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Relay The Prepper Message

December 19, 2011 by  

Relay The Prepper Message

Sometimes, it gets frustrating continually trying to convince friends and loved ones that there is a need to prepare for hard times and/or complete breakdowns in the economy, the grid and/or civil order. Other times, it’s difficult to figure out how to inject the topic of preparedness into conversations without seeming like “preaching.” Over the years, I’ve gotten into the habit of writing notes on paper or on my phone whenever I hear news stories that relate to preparedness.

To begin with, the simple act of writing down the note makes the memory stronger. But more importantly, when I’m having a conversation with someone, I sometimes step away to look at the notes on my phone to figure out a current story from the news that I can use to introduce the topic of preparedness without giving away the fact that I’m a prepper.

As we go into the Christmas season, this is particularly valuable. With Christmas parties and gatherings with friends and family, this time of year usually has more social interaction than any other time of year and is a great time to talk about preparedness.

Keep in mind that there is enough talk about the need to prepare that it’s not a foreign concept anymore.  Furthermore, you don’t need to be the one person who tips the scales and convinces someone to prepare. When people get the same message from enough different sources (friends, family, TV, radio, newspaper, Internet, etc.) in a short enough period of time, it soon takes more effort to ignore the message than to accept it and act on it.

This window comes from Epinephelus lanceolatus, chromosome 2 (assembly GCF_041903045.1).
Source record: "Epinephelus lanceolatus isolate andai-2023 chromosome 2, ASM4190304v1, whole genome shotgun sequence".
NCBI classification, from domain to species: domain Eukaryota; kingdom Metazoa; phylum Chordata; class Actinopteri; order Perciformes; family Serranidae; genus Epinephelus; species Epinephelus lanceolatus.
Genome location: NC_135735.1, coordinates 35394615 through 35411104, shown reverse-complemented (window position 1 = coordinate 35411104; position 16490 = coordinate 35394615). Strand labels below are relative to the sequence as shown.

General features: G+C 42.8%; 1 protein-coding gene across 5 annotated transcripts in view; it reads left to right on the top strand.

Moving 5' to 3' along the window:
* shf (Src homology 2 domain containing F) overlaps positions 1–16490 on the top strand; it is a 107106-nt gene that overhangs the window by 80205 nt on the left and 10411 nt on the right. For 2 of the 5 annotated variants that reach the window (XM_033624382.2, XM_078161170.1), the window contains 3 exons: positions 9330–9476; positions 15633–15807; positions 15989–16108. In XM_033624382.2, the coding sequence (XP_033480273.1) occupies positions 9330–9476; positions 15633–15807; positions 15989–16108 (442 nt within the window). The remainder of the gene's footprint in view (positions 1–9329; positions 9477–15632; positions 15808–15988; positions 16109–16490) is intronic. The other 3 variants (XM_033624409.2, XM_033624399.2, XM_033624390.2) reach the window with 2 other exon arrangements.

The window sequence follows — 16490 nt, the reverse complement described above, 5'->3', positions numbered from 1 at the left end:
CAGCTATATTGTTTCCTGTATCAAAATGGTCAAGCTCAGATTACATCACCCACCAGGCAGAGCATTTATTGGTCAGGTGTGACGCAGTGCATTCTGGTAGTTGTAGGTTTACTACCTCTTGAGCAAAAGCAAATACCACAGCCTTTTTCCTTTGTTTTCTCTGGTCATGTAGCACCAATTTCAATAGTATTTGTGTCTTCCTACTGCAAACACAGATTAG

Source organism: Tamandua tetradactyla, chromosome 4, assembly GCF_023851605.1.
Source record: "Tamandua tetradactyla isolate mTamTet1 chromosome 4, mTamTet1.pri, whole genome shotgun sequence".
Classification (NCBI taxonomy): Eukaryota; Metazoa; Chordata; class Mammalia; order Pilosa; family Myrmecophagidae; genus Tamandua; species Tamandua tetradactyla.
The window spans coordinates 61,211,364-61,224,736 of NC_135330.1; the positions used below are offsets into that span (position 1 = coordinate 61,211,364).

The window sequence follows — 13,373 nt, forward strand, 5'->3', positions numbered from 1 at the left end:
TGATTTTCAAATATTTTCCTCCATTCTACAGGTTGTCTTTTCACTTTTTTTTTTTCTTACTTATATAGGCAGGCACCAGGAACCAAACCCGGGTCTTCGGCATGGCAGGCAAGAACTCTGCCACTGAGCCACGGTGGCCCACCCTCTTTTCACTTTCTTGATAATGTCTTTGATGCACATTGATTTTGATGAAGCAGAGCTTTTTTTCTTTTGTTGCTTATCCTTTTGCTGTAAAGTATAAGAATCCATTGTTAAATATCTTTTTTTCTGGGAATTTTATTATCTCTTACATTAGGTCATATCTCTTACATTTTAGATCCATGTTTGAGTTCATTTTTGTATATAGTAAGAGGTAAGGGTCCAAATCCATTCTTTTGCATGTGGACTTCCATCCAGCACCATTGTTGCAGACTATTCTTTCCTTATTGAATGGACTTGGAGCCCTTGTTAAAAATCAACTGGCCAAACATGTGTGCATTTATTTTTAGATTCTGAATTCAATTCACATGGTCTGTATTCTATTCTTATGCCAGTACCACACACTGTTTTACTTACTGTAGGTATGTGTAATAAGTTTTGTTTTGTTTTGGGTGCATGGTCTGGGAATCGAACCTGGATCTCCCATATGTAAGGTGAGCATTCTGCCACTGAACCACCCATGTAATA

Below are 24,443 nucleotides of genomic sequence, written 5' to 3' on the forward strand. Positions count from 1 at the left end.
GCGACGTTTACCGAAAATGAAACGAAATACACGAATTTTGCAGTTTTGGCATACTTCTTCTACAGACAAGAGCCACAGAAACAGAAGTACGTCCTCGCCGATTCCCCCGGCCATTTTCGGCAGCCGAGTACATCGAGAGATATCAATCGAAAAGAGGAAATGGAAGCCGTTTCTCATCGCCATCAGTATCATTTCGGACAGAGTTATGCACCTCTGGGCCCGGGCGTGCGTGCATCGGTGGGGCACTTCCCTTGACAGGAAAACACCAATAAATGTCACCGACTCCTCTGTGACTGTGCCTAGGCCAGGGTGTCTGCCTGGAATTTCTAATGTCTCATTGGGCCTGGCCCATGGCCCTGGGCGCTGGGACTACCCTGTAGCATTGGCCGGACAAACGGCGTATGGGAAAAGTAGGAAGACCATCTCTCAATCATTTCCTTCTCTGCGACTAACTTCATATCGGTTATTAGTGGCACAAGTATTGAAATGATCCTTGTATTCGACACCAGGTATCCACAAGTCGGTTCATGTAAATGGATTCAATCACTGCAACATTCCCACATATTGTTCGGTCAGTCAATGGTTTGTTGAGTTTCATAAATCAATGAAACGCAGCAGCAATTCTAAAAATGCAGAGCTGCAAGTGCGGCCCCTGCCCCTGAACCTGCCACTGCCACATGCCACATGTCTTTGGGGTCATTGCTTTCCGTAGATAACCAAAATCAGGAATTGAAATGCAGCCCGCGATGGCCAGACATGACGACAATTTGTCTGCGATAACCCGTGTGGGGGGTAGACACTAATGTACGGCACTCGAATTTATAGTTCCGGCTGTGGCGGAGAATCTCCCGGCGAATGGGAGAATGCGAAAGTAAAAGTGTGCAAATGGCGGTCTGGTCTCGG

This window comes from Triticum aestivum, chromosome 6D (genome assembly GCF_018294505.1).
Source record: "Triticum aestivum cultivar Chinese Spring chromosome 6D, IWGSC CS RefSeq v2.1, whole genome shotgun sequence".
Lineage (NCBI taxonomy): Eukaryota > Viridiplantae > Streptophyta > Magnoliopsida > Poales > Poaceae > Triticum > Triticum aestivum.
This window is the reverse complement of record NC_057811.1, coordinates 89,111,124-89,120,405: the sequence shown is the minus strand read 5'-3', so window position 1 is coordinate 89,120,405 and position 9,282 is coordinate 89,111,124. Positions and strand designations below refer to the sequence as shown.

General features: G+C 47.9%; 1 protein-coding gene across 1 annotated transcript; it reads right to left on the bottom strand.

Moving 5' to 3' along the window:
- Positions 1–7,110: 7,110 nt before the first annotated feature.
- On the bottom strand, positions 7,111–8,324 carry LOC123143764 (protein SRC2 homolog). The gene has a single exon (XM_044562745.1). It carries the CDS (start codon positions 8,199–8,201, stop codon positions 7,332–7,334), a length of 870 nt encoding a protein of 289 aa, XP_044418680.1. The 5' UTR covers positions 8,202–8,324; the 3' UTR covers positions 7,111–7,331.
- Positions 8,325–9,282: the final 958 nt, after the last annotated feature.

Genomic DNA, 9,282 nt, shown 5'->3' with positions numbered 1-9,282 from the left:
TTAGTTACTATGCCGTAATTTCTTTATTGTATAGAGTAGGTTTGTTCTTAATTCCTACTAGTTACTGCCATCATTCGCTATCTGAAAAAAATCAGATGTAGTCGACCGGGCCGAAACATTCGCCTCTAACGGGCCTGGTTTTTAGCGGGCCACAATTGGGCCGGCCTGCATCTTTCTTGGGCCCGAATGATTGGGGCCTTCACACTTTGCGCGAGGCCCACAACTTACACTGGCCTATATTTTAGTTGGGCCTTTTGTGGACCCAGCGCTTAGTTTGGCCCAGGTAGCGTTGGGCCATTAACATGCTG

With that in mind, I want to share a few current stories that are particularly applicable, both to preppers and for preppers to use as a segue when talking with non-preppers.

Last Monday, Verizon sent emergency text messages to customers, telling them to “take shelter now” in Middlesex, Monmouth and Ocean counties in New Jersey.  The message said it was from the U.S. government (actually, U.S. Govern).  It was an accident.  It was supposed to be a test, but evidently somebody forgot to include that minor detail.

Also on Monday, OWS protesters shut down operations at ports in Oakland, Calif.; Portland, Ore.; and Longview, Wash. I’m sure this hurt some big, evil corporation in some way, but the biggest things it did were take money out of dockworkers’ paychecks at Christmastime and highlight this weakness in our infrastructure. I hope they’re proud of themselves.

Similar to what Todd Gitlin, a sociologist at Columbia University has said, it appears as if we’re on a course where OWS protests will become more targeted, more militant and more disruptive.

On Tuesday, a rumor was spread that Iran had closed the Strait of Hormuz, causing the price of oil to spike before the rumor was dispelled. Roughly one-third of the world’s oil supply goes through the Strait of Hormuz and alternate routes are considerably more expensive.

One of the interesting things about this is that the rumor started because Parviz Sarvari, a member of Iran’s Parliament on the National Security Committee said, “Soon we will hold a military maneuver on how to close the Strait of Hormuz. If the world wants to make the region insecure, we will make the world insecure.”